26 April 2011

In Which I Spoil Incendies and Address an Enter the Void Issue

Google Analytics informs me that Mystics in Bali(!), Cría Cuervos, Enter the Void and Incendies are the most frequently searched titles by which singles of people throughout the world find their way here. Though I don't think I answer, in their original entries, the questions implied by the search terms, and because I too am often disappointed by a lack of answers from the sites I visit for answers I'd like to offer the following two points:

Incendies Ending The rapist/torturer in the prison in which the mother was held as a political prisoner was her first son (which her other two children were searching for). So the son was raping the mother. The son/rapist is also the little boy at the beginning of the movie when the first Radiohead song (which, alas, I don't know the title of - another frequent search) plays. The mother identifies the son/rapist by his tattoo. That's why the two letters are delivered to him, one as a mother, and one as a victim. This also makes the father of the second and third children the first son, or in other words the man is their father and brother. I bet you actually knew this but didn't want to believe it.

Twin towers in Enter the Void During the Love Hotel sequence, as Oscar's spirit/the camera travels through the rooms of love makers, there is a moment that's either a flashback or a flashforward. The moment intercuts Linda and Alex's lovemaking (Linda also morphs into Oscar's mother [as Victor's mother did in the previous scene]). Like the final moment this intercut is out of focus (Noé has confirmed the woman in the birth scene is Oscar's mother): a man and woman couple, on a bed, hold a baby while a young girl in a yellow dress plays with a stuffed bear. The camera floats out the window and there's a skyline, and in the skyline is apparently the twin towers. I'm not a NYC skyline expert, but I think, like singles of Internet searchers across the world, that two buildings in the skyline are the twin towers. It's a confusing scene because the young girl is in a yellow dress, as Linda (young and old) often is in Enter the Void, and she has the bear Linda often has, but if it's Linda in the dress it can't be Linda on the bed with the baby, and also if it's Linda in the dress it can't be Oscar as a baby since Oscar is the older brother. The man appears to have long hair like Alex, and due to the content of the scene it intercuts (including the ejaculation, naturally) you would think it's Alex and Linda holding their second baby with their firstborn daughter playing with the bear and wearing the dress, perhaps a dream of the future Oscar has. But if those are the twin towers how can that be, since the towers were destroyed on September 11 2001?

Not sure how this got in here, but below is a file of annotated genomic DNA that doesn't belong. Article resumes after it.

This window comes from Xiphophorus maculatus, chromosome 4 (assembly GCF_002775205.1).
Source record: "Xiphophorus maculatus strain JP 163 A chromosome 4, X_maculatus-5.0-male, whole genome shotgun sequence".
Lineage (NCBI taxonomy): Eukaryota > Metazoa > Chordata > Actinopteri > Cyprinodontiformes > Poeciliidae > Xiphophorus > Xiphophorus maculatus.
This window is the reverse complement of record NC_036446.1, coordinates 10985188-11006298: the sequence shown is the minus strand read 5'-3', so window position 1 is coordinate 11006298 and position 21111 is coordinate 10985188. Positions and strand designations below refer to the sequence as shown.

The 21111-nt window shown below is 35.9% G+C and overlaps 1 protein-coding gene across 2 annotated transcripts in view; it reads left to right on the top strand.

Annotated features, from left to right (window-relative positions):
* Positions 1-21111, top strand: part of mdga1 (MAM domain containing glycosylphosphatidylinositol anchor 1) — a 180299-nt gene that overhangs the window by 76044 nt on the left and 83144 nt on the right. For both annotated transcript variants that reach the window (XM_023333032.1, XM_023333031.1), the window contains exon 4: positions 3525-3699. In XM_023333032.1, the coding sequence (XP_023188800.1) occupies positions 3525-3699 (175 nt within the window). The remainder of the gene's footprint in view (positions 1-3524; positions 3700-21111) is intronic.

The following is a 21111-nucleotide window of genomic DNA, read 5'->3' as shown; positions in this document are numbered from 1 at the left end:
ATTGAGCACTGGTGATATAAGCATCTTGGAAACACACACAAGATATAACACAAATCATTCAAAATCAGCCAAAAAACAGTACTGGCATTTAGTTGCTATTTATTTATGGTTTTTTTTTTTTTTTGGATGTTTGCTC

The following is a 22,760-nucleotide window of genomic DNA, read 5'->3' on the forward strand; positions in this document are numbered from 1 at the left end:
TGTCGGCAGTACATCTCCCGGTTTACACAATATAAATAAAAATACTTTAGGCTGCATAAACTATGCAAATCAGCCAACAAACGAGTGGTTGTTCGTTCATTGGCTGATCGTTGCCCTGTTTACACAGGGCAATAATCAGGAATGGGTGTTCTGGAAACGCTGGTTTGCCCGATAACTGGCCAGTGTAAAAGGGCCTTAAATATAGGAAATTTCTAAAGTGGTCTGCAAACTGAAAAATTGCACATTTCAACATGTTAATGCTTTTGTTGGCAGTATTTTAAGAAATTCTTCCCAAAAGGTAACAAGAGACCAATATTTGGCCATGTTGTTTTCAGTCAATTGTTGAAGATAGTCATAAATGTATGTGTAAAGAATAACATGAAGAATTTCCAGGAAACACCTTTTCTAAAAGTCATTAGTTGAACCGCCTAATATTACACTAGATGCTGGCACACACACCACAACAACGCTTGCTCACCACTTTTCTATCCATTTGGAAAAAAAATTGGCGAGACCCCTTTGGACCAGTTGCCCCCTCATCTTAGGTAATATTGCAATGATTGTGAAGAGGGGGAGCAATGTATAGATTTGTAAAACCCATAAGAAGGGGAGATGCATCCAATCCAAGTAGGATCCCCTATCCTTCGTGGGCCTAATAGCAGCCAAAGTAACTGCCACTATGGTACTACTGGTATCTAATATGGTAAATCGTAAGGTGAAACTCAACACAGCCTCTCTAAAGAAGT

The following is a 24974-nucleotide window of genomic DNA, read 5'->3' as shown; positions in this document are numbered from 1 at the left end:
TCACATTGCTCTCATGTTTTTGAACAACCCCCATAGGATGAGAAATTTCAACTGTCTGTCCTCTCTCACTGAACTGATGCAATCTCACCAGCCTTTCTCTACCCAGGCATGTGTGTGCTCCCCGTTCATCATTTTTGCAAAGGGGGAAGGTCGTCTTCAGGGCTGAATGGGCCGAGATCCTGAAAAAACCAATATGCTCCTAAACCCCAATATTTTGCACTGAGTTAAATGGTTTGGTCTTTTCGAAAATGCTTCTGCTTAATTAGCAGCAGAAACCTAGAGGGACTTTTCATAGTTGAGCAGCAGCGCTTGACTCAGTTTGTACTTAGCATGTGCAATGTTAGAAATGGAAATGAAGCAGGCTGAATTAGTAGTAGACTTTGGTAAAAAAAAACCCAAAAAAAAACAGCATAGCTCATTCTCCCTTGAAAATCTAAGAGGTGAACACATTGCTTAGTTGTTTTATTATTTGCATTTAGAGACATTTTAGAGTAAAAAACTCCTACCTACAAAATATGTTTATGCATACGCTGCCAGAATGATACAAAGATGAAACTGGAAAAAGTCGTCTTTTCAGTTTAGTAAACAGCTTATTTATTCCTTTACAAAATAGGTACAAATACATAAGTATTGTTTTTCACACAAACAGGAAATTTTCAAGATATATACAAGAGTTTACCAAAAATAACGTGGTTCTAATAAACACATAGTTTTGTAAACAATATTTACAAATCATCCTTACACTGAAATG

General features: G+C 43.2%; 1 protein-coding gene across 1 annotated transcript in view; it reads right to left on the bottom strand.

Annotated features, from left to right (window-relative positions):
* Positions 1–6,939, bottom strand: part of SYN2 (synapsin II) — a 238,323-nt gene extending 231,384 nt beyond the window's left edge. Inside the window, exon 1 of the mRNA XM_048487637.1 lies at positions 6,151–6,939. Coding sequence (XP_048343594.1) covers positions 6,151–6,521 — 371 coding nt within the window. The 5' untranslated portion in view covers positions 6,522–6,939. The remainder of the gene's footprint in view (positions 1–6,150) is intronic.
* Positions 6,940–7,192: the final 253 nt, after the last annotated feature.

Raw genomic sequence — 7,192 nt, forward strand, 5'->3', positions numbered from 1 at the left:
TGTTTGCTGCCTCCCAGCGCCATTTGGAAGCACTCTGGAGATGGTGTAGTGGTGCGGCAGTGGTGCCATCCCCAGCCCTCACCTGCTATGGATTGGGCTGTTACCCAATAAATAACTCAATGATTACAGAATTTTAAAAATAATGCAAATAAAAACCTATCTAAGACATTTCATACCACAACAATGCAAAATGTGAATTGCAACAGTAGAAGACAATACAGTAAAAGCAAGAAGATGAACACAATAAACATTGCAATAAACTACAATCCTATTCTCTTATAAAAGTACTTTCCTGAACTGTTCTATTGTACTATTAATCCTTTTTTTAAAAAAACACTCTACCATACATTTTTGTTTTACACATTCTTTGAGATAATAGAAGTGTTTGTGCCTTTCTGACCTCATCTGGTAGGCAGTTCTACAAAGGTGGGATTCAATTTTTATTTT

19 April 2011

Notes on Rubber

There is a kind of narrative that must be played out as long as the wheelchair bound spectator (Wings Hauser) lives, and a narrative is a kind of waterfall of reasons, fundamentally (this movie has many of those rocks which jut out from the otherwise smooth surface behind the waterfall). Things can make sense without being sensible, or as a friend told me after watching Rubber a second time, "There are parts of this movie I like without knowing why."

The movie begins with a series of chairs set up for no apparent reason that are destroyed for no apparent reason by an oncoming car along the desert road, but one of the spectators later questions why the chairs were destroyed when they could have been sat in - this joke begins a series of internarrative logic based paradoxes which expand in humorous and interesting ways through the movie's duration (by the way, the movie begins not with this car, but I believe with the man holding the binoculars, which is a weird image, later given reason when the spectators use the binoculars in an impossible way made possible by internarrative logic: it's how they watch the movie they create by watching it).

The #1 reason I went to see Rubber a second time was to have a good time. The #2 reason was to investigate an alternate interpretation of Robert's character which was proposed to me over roasted bone marrow at the Little Bird Bistro on my birthday. Attempting to describe the movie for a friend, I began by stating that it's "about a malevolent tire that emerges from the desert without a past and embarks on a senseless mission of violence." Whether it was the special day, the bone marrow, or naive arrogance, I remember feeling that I was at the beginning of a pretty good description, which is sometimes difficult to do on the spot and unrehearsed. Only, then a friend across the table interrupted me, "Ahhhh. I don't know," he said, perhaps wagging his finger, "I thought Robert was an innocent." "Me too," someone else said. "[Something about a tire's destructive nature and the fulfillment of natural urges]" my first friend said. "[Something about lions in the wild hunting for food,]" another friend said. I defended my position okay enough, but I don't believe I changed minds just then. Later of course there were things I wished I'd said, but didn't say then, but said, with appropriate conviction, in muddled whispers to myself while showering or aimlessly walking. Many people don't appreciate other people stirring misunderstandings or conflicting viewpoints, however, and so it's been my own battle since then.